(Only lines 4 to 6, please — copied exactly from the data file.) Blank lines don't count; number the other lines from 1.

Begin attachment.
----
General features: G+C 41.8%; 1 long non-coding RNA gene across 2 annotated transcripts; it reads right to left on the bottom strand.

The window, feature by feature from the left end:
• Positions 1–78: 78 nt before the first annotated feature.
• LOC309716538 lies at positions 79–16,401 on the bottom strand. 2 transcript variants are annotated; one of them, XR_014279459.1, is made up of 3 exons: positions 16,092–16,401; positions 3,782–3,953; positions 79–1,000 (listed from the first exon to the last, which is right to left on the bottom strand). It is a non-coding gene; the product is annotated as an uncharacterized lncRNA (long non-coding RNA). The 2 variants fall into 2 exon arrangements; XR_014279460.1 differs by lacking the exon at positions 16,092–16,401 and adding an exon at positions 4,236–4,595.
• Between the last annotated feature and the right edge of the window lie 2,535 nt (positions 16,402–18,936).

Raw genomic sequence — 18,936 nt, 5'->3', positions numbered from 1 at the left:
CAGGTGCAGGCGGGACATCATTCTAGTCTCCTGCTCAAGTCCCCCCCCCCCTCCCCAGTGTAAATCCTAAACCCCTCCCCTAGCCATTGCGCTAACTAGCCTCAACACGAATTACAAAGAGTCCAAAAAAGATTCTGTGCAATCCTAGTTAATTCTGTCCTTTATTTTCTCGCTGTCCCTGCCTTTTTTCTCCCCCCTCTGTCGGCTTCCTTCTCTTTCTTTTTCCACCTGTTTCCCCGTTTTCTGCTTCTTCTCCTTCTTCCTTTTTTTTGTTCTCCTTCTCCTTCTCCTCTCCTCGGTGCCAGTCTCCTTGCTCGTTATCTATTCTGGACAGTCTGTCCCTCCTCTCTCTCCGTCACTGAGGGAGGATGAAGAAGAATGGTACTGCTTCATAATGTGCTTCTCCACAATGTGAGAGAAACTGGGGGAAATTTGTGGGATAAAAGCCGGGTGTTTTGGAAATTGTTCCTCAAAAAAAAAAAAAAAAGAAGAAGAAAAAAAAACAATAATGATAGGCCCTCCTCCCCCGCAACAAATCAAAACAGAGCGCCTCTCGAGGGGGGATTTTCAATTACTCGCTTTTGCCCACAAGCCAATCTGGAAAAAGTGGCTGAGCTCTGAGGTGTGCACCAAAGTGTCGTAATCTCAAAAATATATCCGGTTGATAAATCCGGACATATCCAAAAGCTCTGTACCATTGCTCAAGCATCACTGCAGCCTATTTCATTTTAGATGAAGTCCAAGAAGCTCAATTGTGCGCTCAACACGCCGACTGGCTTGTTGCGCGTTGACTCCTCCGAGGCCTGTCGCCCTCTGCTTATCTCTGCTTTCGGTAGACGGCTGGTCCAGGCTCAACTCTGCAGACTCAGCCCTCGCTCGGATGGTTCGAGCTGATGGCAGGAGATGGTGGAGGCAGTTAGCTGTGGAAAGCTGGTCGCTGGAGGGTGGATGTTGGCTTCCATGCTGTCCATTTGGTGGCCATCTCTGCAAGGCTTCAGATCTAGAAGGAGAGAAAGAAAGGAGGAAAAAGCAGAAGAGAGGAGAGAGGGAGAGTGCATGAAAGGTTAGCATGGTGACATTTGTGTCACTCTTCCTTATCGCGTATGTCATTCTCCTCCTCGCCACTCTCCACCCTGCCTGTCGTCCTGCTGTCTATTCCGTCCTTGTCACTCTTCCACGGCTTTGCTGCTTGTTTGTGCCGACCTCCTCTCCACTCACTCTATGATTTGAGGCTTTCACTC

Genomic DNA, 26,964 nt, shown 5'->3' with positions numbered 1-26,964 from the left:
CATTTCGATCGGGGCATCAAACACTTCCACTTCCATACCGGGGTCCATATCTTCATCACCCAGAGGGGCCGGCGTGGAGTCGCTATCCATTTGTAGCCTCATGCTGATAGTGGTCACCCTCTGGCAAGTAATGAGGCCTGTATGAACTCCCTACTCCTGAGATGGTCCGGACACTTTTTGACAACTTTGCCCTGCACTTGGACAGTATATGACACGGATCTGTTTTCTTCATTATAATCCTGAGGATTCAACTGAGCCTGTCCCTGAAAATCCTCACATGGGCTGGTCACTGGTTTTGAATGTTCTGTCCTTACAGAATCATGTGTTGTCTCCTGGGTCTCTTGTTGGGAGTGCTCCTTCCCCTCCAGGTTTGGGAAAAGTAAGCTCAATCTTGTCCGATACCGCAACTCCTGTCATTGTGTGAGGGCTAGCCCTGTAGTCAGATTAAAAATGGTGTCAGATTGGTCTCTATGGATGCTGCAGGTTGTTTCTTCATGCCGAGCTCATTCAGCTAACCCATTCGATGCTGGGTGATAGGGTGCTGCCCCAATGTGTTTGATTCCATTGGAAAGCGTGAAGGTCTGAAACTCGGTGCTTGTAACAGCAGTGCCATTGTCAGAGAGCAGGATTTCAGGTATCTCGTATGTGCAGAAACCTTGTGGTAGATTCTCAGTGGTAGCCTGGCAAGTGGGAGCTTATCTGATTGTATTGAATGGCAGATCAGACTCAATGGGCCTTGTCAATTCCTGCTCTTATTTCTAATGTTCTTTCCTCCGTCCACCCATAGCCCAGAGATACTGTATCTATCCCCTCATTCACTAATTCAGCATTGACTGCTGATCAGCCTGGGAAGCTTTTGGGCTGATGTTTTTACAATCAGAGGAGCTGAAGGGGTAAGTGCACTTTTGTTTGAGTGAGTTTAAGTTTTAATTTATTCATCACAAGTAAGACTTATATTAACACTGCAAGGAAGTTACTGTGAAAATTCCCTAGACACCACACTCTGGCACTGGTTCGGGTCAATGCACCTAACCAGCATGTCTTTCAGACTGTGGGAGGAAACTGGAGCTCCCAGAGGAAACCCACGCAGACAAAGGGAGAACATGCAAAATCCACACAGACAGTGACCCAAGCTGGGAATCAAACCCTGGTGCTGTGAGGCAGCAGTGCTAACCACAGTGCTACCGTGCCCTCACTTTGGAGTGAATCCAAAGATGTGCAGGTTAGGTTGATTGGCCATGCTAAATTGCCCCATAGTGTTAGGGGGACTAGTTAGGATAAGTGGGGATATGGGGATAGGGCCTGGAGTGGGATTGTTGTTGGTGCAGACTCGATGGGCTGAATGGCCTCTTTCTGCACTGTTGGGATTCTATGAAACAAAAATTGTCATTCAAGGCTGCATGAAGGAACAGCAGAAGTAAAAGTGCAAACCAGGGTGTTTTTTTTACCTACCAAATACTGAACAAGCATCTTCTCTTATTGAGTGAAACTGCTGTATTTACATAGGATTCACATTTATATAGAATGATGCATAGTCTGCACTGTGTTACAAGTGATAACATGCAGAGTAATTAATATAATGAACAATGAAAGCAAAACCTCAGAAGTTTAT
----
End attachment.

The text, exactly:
• LOC309716538 lies at positions 79–16,401 on the bottom strand. 2 transcript variants are annotated; one of them, XR_014279459.1, is made up of 3 exons: positions 16,092–16,401; positions 3,782–3,953; positions 79–1,000 (listed from the first exon to the last, which is right to left on the bottom strand). It is a non-coding gene; the product is annotated as an uncharacterized lncRNA (long non-coding RNA). The 2 variants fall into 2 exon arrangements; XR_014279460.1 differs by lacking the exon at positions 16,092–16,401 and adding an exon at positions 4,236–4,595.
• Between the last annotated feature and the right edge of the window lie 2,535 nt (positions 16,402–18,936).

Raw genomic sequence — 18,936 nt, 5'->3', positions numbered from 1 at the left: